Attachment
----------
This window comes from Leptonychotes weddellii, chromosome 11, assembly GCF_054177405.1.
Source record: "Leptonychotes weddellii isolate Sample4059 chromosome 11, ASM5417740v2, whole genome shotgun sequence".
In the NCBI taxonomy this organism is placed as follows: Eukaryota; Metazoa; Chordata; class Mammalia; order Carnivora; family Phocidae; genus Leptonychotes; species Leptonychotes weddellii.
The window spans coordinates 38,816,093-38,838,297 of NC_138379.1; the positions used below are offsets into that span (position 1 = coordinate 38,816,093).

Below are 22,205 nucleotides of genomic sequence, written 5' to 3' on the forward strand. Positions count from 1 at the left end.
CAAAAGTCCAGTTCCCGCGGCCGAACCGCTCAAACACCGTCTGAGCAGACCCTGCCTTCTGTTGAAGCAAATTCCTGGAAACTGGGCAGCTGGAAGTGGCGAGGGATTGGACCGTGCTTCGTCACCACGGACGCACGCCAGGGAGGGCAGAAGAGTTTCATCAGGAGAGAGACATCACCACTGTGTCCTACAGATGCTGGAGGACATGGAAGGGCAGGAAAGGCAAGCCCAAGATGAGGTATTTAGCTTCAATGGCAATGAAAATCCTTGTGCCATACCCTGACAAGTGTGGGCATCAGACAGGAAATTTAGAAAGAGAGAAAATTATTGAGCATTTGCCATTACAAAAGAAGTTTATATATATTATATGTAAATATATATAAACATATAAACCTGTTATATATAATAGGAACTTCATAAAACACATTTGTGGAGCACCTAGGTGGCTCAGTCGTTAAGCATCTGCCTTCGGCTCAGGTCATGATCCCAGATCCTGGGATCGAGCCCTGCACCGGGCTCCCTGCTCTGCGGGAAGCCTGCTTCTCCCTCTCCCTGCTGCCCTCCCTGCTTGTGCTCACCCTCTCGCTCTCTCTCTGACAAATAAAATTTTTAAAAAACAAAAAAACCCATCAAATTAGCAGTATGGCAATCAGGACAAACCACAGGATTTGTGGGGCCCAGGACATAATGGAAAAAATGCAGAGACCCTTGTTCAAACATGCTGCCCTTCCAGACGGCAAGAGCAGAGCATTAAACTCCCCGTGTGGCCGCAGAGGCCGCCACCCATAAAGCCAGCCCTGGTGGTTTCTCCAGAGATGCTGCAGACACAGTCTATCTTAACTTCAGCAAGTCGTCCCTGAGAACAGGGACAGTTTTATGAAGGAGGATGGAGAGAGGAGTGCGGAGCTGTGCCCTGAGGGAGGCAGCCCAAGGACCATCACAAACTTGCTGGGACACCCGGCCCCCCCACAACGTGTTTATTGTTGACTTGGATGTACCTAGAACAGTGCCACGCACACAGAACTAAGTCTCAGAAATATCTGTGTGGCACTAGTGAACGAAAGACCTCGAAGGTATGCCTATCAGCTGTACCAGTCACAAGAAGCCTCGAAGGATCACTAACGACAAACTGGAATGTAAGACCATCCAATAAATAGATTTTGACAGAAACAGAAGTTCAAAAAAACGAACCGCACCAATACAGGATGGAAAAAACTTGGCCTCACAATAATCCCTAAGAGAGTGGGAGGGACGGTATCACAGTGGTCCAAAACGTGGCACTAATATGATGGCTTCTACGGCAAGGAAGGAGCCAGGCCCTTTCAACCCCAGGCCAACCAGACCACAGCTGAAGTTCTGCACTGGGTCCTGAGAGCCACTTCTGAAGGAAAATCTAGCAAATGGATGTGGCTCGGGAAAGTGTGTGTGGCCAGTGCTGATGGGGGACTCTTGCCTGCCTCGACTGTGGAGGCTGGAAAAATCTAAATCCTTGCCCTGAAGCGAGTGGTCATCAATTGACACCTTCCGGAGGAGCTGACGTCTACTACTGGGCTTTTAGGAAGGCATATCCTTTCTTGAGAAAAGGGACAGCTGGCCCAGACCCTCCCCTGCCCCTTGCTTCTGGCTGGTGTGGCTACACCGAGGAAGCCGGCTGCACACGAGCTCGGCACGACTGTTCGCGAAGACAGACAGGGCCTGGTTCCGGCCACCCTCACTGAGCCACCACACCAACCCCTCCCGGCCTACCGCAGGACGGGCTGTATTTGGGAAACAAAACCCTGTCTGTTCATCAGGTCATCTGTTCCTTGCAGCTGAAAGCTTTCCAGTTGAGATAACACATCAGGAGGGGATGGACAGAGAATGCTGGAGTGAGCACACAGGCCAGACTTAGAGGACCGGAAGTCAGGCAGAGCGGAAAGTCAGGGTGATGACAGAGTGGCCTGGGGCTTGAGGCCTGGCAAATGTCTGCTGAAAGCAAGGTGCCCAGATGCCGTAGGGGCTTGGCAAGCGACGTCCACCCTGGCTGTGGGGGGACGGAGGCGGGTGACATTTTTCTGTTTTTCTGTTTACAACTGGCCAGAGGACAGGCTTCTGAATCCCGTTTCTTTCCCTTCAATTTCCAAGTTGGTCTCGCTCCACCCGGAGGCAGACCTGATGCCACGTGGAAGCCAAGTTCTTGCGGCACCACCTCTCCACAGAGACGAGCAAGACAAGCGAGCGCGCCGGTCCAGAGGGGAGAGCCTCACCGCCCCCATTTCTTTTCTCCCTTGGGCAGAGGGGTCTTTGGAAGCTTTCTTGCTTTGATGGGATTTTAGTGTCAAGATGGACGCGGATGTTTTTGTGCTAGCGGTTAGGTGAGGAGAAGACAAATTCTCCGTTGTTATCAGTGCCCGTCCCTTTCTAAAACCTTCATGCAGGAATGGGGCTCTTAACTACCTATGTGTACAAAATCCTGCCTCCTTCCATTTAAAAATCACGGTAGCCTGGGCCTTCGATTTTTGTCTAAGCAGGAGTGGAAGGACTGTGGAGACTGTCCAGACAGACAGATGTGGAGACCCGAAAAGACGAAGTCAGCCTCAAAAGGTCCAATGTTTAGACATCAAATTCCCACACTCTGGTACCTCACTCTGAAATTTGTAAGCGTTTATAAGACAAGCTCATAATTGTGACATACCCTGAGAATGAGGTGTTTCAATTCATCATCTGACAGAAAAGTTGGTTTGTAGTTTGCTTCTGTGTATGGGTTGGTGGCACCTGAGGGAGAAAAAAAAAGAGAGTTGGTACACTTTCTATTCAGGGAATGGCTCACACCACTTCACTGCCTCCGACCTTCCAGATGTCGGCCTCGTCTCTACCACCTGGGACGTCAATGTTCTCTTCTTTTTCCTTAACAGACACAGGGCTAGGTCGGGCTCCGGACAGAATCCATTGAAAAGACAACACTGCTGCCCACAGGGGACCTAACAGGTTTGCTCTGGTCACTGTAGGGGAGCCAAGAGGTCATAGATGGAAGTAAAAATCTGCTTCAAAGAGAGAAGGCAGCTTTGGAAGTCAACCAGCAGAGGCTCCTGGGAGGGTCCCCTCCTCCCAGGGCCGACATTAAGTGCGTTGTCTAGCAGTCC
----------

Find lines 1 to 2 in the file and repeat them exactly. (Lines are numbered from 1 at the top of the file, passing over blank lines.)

This window comes from Leptonychotes weddellii, chromosome 11, assembly GCF_054177405.1.
Source record: "Leptonychotes weddellii isolate Sample4059 chromosome 11, ASM5417740v2, whole genome shotgun sequence".